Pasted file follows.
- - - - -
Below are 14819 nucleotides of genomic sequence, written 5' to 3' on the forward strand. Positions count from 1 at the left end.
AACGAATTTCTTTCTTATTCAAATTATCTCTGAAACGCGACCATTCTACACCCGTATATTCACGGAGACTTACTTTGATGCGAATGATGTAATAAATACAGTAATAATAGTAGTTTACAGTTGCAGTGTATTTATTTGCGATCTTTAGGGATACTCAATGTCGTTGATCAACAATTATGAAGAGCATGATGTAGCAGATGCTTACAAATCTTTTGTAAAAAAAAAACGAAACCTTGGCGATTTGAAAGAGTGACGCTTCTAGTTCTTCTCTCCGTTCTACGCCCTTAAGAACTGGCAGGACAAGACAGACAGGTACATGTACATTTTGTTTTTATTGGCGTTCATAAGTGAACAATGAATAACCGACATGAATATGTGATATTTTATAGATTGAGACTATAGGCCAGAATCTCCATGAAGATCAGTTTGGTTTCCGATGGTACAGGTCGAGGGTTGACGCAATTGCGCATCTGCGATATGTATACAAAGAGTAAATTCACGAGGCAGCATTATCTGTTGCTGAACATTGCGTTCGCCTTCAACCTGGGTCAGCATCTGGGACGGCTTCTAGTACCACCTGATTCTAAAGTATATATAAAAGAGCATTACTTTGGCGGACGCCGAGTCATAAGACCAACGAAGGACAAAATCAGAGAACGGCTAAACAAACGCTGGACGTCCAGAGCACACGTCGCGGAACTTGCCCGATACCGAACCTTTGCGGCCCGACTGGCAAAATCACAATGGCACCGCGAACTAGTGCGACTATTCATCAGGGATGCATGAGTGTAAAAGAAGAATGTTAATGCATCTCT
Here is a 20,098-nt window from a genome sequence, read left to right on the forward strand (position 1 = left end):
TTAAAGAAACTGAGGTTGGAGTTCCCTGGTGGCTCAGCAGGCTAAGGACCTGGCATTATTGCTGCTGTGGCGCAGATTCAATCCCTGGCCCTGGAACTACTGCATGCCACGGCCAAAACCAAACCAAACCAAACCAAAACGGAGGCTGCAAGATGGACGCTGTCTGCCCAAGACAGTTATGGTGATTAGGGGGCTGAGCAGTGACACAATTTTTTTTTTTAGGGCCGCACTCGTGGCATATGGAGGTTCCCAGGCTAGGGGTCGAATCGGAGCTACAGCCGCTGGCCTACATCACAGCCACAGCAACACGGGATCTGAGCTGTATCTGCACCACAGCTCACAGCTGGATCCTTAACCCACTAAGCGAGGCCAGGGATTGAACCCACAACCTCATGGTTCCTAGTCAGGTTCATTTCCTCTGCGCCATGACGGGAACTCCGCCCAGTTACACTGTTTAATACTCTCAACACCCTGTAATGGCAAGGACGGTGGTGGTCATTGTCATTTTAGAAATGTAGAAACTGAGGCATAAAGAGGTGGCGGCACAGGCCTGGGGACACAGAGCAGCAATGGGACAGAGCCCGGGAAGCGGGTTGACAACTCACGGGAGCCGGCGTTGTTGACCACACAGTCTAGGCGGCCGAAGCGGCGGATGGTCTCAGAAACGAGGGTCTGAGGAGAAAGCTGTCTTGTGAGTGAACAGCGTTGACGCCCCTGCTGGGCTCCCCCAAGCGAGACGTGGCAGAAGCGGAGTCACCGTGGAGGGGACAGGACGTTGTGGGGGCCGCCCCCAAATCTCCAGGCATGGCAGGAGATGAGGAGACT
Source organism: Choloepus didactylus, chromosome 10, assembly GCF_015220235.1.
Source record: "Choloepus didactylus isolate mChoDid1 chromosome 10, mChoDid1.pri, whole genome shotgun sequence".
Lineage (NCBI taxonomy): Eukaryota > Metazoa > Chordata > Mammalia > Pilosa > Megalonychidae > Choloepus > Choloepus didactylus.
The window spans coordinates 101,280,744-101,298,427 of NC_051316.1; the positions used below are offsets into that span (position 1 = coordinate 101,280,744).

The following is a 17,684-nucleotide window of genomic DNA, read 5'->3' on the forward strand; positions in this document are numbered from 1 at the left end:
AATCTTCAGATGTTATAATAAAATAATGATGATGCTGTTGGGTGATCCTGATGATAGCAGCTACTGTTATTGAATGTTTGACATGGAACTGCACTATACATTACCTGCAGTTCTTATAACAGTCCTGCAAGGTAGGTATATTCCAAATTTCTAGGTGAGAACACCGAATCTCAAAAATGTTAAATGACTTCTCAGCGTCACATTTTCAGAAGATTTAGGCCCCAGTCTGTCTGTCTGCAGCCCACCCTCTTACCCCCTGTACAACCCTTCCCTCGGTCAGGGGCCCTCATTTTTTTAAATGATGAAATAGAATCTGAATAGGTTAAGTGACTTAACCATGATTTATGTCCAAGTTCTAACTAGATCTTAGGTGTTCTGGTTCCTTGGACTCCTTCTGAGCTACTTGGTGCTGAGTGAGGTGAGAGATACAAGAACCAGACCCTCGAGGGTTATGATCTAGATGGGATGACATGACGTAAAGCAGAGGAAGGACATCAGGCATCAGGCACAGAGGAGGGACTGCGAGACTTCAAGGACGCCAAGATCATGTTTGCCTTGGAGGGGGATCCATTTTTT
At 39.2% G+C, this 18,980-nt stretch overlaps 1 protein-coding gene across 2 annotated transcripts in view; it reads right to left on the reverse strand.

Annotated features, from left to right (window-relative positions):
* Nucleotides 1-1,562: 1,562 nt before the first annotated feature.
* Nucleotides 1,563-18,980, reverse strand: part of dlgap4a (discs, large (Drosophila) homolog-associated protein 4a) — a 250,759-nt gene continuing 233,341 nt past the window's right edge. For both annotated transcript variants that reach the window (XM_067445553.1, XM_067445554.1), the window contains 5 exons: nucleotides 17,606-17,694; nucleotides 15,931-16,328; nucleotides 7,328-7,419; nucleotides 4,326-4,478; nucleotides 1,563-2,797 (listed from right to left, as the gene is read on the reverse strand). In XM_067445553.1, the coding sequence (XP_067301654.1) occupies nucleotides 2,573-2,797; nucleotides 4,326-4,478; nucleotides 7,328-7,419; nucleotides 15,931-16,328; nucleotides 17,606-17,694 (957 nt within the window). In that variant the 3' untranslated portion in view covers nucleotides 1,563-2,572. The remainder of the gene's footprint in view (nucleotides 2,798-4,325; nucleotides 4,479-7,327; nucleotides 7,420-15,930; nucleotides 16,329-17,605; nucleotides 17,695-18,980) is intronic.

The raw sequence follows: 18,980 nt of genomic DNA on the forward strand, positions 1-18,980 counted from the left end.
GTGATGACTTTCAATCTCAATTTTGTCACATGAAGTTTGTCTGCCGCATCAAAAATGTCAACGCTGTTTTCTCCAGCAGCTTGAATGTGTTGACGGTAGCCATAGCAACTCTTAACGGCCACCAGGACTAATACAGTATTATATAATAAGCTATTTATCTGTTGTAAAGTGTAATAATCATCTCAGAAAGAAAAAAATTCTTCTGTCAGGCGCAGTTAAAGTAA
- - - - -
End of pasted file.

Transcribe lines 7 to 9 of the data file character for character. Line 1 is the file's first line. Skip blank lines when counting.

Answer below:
Lineage (NCBI taxonomy): Eukaryota > Metazoa > Chordata > Mammalia > Pilosa > Megalonychidae > Choloepus > Choloepus didactylus.
The window spans coordinates 101,280,744-101,298,427 of NC_051316.1; the positions used below are offsets into that span (position 1 = coordinate 101,280,744).

The following is a 17,684-nucleotide window of genomic DNA, read 5'->3' on the forward strand; positions in this document are numbered from 1 at the left end: